Solar array projects at St. Gabriel Parish Center, Diocesan Pastoral Center put ‘Laudato Si’ into action
We are currently have installation crews out in Charlotte installing two systems for the Catholic Churches. The churches did a nice article on their choice to go solar. You can read the article by following the link below. We are happy they choose to go with Sundance!
September - 2018
Woodfin Greenway and Blueway
August - 2018
Rebate Attracts Questionable Practices
REC Solar Panels Voted Top Performer Again in 2018!
Let’s talk about REC solar panels, Sundance Power System’s standard module offering, which was just named as one of Clean Energy Review’s “Best Solar Panels of 2018.” REC’s goal is for their product to remain strong and perform efficiently even in the most extreme weather, which is why every REC panel must pass a detailed inspection before leaving the production facility. REC’s internal testing is up to 3 times as stringent as industry standards, including Potential Induced Degradation Tests that involve measuring the loss of power capacity caused by heat, humidity and voltage, Damp Heat Tests which use high temperatures and increased humidity to inspect module construction, and Dynamic Mechanical Load Tests to stimulate the load effect of wind and snow to measure the module’s resilience to degradation, and Thermal Cycling Tests in which temperature fluctuations are measured.
According to REC, the company has one of the lowest warranty claims in the industry because of their testing process.
REC TwinPeak are some of the first panels available that use the half size cells/split module format, which has created a panel that is much more efficient, even when partially shaded. Even with this advanced design, REC remains one of the more cost- effective modules on the market.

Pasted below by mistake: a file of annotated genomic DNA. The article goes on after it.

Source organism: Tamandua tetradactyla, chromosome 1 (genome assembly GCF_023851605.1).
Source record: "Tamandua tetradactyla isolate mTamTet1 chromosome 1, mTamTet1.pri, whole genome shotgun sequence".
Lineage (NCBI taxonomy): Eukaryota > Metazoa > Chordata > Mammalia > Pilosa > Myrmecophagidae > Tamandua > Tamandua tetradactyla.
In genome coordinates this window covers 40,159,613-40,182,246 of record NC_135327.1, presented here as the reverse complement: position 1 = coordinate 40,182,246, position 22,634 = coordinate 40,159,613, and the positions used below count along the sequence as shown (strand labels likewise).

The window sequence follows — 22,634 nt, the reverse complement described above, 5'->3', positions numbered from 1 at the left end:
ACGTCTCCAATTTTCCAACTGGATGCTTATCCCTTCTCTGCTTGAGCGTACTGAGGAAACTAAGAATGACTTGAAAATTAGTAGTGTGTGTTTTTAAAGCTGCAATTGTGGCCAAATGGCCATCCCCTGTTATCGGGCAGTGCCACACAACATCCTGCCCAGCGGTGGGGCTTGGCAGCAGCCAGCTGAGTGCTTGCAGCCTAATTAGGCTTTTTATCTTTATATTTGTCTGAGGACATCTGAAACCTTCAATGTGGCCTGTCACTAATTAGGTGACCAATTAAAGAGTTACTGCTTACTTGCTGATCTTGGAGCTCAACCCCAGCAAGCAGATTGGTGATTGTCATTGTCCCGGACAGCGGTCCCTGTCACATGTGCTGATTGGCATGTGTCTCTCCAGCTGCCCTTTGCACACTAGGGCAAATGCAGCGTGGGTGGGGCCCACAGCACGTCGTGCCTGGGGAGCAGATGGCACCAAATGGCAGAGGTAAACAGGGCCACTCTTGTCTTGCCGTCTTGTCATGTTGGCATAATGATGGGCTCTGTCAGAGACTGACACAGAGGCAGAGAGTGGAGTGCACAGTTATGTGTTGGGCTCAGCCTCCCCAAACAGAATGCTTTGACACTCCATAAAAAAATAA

Since 1996, REC has been an industry leader in solar energy solutions and has produced more than 20 million panels, amounting to more than 5 gigawatts of clean sun-powered energy. More than 12 million people are powered by REC solar panels. Founded in Norway and manufactured in Singapore, REC employs more than 2,000 people worldwide in the United States, Australia and Asia, and is Europe’s largest producer of Solar Panels.
REC Group received the prestigious Solar + Power Award for TwinPeak 2 in 2017 and the 2015 Intersolar Award in the category of Photovoltaics for the TwinPeak modules.
Have a Sundance Power Systems Installation and love your REC modules? Share that experience with others and take part in our Customer Referral Program where you’ll earn some green for yourself and savings for your friends on their installations! And because Sundance is an Amicus Solar Cooperative member, these quality modules can be offered at uniquely awesome prices for all our customers.
Thanks for Voting Sundance Asheville’s #1 Solar Company!
We’re ecstatic, thankful, and proud to be voted the best solar company in Asheville and the surrounding area for the sixth year running by readers in Mountain Xpress’ Best of WNC Poll.
Our heartfelt gratitude goes to our incredible team of dedicated employees, our awesome customers, and the greater community that has supported us in our work for a clean energy future.
NC Solar Rebate Attracts Out-of-State Companies with Questionable Business Practices
For Immediate Release:
NC Solar Rebate Attracts Out-of-State Companies with Questionable Business Practices
Sundance Power Systems warns of falsehoods being made by Brio Energy
Asheville, NC – Sundance Power Systems, a long- standing renewable energy company based in Weaverville, is making a public statement in response to numerous accounts of misleading information that it has heard from consumers and others. They’ve heard that Brio Energy has been telling people that they are working with Sundance for their installations. The Utah- based company has been canvassing neighborhoods since the introduction of Duke Energy’s Solar Rebate Program in North Carolina. In addition, based upon current law, it is very possible that the company is acting outside of the legal requirements to sell solar in NC.
While there are several points of contention to be made, Sundance Power Systems primarily wants it to be known that it has not contracted to install systems for Brio Energy, nor is it engaged in any form of partnership with the company. Additionally, Sundance intends to caution consumers about contracting with the company without doing their due diligence.